Date sent: Wed, 21 Oct 1998 11:12:48 -0700 (PDT) From: Joe Jenkins <email@example.com> Subject: Re: Lilliputian Posthumians To: firstname.lastname@example.org Send reply to: email@example.com
Each neuron has up to 40,000 connections with other neurons, and
there are more than 30 billion (not million) of them in a human brain
> ---Robin Hanson <firstname.lastname@example.org> wrote:
> > See: Lilliputian Uploads. Extropy 7(1):30-31, 1995. A copy is at
> ---Copied from Robin Hanson's link above:
> > People's strong need for
> > the familiar physical sensations and comforts would have to
> satisfied in > a virtual reality that had little direct connection to
> ordinary physical > reality.
> I hope this isn't too rude, asking you to support something you wrote
> way back in ancient 1992 in a post to sci.nanotech.
> 1. What physical process in nostalgia nature cannot be emulated in a
> Turing equivalent machine such that Artificial Reality (AR) couldn't
> emulate Real Reality (RR) with 365 times speedup, thus providing a
> satisfactory "connection to ordinary physical reality" for uploaders?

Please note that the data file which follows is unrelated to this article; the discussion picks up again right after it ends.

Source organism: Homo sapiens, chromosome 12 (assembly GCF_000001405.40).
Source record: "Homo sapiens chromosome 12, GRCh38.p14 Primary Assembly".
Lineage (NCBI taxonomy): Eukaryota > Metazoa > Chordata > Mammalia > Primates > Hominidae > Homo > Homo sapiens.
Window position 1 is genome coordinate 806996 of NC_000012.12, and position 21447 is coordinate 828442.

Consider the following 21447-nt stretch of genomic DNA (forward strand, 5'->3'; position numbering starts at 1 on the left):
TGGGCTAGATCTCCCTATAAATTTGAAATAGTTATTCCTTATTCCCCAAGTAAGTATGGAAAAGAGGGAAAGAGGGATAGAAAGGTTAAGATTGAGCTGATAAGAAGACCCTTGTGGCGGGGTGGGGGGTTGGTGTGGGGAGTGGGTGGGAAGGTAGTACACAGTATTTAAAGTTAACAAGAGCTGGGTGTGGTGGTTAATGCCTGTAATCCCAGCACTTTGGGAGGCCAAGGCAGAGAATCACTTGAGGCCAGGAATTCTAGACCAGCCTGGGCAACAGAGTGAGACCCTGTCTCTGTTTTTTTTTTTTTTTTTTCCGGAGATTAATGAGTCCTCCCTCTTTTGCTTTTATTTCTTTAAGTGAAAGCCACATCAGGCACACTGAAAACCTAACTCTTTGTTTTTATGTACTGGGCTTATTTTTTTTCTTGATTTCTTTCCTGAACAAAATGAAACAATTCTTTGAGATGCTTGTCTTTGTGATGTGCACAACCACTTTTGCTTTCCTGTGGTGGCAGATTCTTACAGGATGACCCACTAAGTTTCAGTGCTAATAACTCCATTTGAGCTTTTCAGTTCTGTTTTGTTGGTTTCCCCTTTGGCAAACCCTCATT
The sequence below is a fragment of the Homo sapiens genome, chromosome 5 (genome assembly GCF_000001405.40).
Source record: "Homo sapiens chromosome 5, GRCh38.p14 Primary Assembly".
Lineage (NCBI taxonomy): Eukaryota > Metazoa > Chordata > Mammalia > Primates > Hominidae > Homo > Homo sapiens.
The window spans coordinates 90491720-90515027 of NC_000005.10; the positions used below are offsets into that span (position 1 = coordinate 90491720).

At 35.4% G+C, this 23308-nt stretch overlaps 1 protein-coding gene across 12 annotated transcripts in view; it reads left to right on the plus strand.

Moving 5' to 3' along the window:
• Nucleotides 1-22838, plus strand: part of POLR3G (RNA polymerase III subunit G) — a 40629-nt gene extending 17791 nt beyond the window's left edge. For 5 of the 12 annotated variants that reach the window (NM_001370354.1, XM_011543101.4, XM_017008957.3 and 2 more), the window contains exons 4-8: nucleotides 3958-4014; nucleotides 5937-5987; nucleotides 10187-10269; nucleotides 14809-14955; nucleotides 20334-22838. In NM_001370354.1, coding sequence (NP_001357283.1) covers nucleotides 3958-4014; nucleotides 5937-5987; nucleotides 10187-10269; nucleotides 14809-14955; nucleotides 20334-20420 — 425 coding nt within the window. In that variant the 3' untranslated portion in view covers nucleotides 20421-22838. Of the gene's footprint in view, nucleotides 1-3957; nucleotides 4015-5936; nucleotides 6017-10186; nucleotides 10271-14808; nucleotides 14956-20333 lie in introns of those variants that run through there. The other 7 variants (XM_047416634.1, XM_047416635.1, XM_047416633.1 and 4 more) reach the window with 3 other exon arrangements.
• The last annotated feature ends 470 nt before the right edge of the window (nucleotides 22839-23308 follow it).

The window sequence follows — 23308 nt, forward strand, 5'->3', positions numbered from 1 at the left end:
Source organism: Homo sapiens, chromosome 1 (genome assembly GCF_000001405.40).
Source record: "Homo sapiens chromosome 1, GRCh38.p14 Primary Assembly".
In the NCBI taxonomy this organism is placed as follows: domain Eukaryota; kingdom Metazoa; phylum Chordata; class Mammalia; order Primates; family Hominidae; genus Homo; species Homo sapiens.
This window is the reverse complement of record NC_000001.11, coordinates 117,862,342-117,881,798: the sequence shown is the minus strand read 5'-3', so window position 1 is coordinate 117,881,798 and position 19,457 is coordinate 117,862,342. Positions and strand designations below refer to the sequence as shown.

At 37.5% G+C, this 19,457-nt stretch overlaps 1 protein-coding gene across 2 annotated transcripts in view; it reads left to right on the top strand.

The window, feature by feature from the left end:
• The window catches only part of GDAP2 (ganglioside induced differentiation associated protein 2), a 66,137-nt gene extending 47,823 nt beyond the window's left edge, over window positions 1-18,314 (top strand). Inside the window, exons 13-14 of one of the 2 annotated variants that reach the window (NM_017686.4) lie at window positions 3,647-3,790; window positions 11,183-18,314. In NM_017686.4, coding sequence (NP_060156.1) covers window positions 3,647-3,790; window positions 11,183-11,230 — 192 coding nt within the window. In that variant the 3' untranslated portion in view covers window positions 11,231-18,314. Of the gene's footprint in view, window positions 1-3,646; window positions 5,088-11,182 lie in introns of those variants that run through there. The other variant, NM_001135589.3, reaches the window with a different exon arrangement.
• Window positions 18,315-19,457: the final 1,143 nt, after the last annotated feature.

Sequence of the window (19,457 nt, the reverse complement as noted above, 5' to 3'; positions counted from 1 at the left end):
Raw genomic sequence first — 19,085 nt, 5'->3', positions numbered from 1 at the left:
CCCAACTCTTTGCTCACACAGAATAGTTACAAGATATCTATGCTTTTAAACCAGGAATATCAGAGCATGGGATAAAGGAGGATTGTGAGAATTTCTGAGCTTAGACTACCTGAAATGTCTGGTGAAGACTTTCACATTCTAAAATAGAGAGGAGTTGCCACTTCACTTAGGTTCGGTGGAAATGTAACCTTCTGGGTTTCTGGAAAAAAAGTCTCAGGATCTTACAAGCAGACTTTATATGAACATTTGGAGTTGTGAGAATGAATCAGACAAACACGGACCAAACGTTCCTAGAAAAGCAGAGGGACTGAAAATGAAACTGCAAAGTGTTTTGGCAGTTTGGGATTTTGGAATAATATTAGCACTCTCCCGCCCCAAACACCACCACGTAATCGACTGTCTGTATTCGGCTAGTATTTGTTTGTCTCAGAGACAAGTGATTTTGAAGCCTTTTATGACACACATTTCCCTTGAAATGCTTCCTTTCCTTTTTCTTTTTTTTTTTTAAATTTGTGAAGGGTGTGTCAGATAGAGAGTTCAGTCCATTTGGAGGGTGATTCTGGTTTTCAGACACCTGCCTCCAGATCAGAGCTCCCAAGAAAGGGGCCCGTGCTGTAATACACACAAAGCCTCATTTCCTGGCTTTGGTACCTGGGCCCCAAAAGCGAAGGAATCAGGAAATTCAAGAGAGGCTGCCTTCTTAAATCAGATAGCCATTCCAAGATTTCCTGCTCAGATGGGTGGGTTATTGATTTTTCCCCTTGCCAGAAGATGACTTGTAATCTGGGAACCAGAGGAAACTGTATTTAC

> This was one of the key stated motivations for Tinkerbelizing in the
> first place.
> 2. If c=.4 or 365 times speedup. I would have to say that most
> familiar physical sensations and comforts (e.g. nostalgia nature)
> would be lost (see my last post). Again, this was one of the key
> stated motivations for Tinkerbelizing.
> Joe Jenkins
> DO YOU YAHOO!?
> Get your free @yahoo.com address at http://mail.yahoo.com
Each neuron has up to 40,000 connections with other neurons, and there are more than 30 billion (not million) of them in a human brainweighing approximately 3 1/2 pounds. As complex and miniaturized as it already is, and considering that the interaction of genetics and experience has endowed each brain with a unique (although similar) connection pattern, the difficulties involved in further shrinking them
are daunting, to say the least. Joe